Originally Posted by Reggae_Mangle
I'm just stressing that there's isn't necessarily linearity between cause and effect.
The reason a butterfly effect is a non-acceptable form of reason is because cause and effect are linear. Like I said earlier, it is a slippery slope. A slippery slope is fallacious in reasoning, because it tries to take a random series of events and link the first to the last. You can't do that logically.
If you heard me tell my kid that if they left their matchbox cars on the stairs we would be homeless, you would probably think I was nuts. But yet if they leave their cars on the stairs, I could fall down the stairs. If I fell down the stairs, I could break my neck. If I broke my neck, I could spend months in the hospital. If I spend months in the hospital, I could lose my job. If I lose my job, I don't get a paycheck. If I don't get a paycheck, I can't pay the bills. If I can't pay the bills, we will get evicted. If we get evicted, we will be homeless.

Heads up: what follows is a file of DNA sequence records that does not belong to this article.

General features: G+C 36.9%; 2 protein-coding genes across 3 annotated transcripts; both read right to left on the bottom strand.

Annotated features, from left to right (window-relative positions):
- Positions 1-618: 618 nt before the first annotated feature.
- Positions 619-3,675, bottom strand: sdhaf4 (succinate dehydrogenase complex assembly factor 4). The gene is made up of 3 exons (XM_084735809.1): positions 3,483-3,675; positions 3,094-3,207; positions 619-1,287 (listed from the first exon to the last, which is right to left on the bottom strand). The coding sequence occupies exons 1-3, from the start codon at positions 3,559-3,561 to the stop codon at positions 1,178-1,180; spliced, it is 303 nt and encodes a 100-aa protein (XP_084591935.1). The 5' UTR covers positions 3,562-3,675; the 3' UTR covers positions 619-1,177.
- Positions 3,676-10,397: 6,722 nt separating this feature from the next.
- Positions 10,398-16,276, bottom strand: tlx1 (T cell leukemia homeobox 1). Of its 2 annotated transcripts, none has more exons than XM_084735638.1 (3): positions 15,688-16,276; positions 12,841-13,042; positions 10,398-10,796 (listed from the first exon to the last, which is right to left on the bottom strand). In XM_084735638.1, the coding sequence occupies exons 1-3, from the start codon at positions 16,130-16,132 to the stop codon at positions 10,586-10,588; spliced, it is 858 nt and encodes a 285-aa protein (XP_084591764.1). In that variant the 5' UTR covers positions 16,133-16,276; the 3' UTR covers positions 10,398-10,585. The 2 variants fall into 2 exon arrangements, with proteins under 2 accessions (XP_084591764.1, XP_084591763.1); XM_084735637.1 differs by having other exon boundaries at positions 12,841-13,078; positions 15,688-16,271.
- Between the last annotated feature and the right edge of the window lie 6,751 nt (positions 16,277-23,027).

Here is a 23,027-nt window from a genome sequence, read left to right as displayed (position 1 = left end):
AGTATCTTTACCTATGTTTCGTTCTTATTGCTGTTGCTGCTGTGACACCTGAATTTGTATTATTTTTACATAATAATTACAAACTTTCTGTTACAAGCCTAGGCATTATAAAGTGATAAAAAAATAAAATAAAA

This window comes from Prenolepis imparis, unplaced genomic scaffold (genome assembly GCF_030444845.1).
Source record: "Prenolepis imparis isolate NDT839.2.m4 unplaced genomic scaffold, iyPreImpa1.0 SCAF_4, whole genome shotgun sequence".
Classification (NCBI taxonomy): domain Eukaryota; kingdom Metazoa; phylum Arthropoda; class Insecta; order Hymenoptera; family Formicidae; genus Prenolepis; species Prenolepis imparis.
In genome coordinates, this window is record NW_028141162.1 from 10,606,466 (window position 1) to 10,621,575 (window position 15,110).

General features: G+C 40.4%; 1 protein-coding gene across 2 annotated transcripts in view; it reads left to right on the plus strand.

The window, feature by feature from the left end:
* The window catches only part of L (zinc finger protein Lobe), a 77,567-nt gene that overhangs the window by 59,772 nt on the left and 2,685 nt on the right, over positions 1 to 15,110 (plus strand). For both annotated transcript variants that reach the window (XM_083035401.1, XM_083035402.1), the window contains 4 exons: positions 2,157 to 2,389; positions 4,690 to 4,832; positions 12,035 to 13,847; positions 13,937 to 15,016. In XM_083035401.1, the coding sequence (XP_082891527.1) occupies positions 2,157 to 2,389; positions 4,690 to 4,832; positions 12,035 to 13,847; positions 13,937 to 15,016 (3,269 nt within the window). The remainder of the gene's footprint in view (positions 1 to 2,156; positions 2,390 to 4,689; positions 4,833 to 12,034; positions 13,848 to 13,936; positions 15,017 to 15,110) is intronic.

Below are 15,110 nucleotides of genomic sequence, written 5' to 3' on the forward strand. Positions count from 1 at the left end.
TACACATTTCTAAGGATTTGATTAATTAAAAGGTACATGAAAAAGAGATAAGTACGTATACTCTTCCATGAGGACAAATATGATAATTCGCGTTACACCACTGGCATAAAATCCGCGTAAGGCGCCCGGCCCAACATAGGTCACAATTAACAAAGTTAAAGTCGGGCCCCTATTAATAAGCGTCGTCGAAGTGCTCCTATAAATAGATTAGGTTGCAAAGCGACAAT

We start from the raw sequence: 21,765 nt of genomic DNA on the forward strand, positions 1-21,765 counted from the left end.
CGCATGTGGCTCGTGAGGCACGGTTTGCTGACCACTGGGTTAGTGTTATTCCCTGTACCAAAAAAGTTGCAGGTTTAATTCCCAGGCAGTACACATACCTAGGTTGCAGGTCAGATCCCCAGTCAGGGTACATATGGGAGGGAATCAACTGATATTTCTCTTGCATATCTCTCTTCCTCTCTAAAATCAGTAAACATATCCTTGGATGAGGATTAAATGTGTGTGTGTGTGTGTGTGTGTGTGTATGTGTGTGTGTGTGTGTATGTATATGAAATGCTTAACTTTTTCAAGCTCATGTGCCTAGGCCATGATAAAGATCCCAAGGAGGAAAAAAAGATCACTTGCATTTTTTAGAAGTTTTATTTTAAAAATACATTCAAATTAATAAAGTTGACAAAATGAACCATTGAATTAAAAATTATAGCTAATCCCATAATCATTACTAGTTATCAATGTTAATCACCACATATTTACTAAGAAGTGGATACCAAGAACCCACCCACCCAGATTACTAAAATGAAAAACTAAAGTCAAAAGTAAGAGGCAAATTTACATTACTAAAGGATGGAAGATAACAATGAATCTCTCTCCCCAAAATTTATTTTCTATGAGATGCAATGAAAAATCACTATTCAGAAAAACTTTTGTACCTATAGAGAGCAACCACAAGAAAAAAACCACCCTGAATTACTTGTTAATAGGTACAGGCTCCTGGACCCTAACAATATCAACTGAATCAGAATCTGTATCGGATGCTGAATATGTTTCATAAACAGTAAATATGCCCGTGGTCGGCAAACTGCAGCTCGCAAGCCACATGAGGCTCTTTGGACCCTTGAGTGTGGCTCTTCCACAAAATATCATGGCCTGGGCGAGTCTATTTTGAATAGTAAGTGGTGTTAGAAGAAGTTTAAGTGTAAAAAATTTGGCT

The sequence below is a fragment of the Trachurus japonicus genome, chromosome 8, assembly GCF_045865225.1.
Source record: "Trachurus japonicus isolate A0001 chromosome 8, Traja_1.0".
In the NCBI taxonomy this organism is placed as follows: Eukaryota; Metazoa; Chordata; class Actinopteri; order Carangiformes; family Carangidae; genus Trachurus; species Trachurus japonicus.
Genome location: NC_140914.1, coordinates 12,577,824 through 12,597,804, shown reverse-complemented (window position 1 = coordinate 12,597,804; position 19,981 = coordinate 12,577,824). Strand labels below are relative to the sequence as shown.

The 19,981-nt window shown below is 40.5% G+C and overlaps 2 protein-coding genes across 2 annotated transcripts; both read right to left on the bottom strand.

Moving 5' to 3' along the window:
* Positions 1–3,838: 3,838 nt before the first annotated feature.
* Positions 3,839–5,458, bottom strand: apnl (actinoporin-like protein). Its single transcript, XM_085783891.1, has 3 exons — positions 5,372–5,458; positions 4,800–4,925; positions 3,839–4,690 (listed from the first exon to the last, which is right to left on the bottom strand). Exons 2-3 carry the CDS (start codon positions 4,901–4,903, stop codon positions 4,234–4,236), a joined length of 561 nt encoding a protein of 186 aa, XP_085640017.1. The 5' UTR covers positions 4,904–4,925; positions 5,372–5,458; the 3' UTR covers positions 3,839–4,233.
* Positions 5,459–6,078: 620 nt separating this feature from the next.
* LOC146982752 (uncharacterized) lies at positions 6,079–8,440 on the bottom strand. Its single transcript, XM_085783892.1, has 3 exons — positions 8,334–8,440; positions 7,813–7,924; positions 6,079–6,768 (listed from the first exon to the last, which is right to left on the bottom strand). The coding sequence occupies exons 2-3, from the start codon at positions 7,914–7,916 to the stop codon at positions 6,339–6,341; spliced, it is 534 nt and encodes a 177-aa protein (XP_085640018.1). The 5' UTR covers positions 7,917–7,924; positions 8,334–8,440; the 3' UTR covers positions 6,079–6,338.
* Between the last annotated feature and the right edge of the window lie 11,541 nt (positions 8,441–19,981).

In no way does leaving toy cars on the stairs guarantee homelessness. This is why the butterfly effect is fun, but not a good argument. Too many ifs.